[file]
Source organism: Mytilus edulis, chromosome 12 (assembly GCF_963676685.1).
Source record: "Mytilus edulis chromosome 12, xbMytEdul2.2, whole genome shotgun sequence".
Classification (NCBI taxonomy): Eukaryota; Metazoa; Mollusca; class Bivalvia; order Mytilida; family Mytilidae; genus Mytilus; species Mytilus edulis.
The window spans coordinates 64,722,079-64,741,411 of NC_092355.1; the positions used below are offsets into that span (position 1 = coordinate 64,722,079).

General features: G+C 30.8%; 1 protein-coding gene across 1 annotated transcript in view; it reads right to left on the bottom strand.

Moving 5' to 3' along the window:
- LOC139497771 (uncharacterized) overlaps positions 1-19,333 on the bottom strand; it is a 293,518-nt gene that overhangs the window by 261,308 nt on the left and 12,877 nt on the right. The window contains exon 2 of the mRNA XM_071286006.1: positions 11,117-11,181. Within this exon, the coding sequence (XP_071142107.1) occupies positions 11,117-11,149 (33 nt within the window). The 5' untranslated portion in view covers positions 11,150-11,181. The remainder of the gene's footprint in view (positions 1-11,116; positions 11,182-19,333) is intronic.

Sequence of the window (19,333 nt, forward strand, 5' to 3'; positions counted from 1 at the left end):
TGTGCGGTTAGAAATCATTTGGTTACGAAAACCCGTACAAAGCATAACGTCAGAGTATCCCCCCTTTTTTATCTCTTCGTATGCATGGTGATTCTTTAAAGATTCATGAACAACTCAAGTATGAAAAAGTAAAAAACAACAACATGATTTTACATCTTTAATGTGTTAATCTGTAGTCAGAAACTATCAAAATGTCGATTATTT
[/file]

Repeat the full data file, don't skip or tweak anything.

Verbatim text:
Source organism: Mytilus edulis, chromosome 12 (assembly GCF_963676685.1).
Source record: "Mytilus edulis chromosome 12, xbMytEdul2.2, whole genome shotgun sequence".
Classification (NCBI taxonomy): Eukaryota; Metazoa; Mollusca; class Bivalvia; order Mytilida; family Mytilidae; genus Mytilus; species Mytilus edulis.
The window spans coordinates 64,722,079-64,741,411 of NC_092355.1; the positions used below are offsets into that span (position 1 = coordinate 64,722,079).

General features: G+C 30.8%; 1 protein-coding gene across 1 annotated transcript in view; it reads right to left on the bottom strand.

Moving 5' to 3' along the window:
- LOC139497771 (uncharacterized) overlaps positions 1-19,333 on the bottom strand; it is a 293,518-nt gene that overhangs the window by 261,308 nt on the left and 12,877 nt on the right. The window contains exon 2 of the mRNA XM_071286006.1: positions 11,117-11,181. Within this exon, the coding sequence (XP_071142107.1) occupies positions 11,117-11,149 (33 nt within the window). The 5' untranslated portion in view covers positions 11,150-11,181. The remainder of the gene's footprint in view (positions 1-11,116; positions 11,182-19,333) is intronic.

Sequence of the window (19,333 nt, forward strand, 5' to 3'; positions counted from 1 at the left end):
TGTGCGGTTAGAAATCATTTGGTTACGAAAACCCGTACAAAGCATAACGTCAGAGTATCCCCCCTTTTTTATCTCTTCGTATGCATGGTGATTCTTTAAAGATTCATGAACAACTCAAGTATGAAAAAGTAAAAAACAACAACATGATTTTACATCTTTAATGTGTTAATCTGTAGTCAGAAACTATCAAAATGTCGATTATTT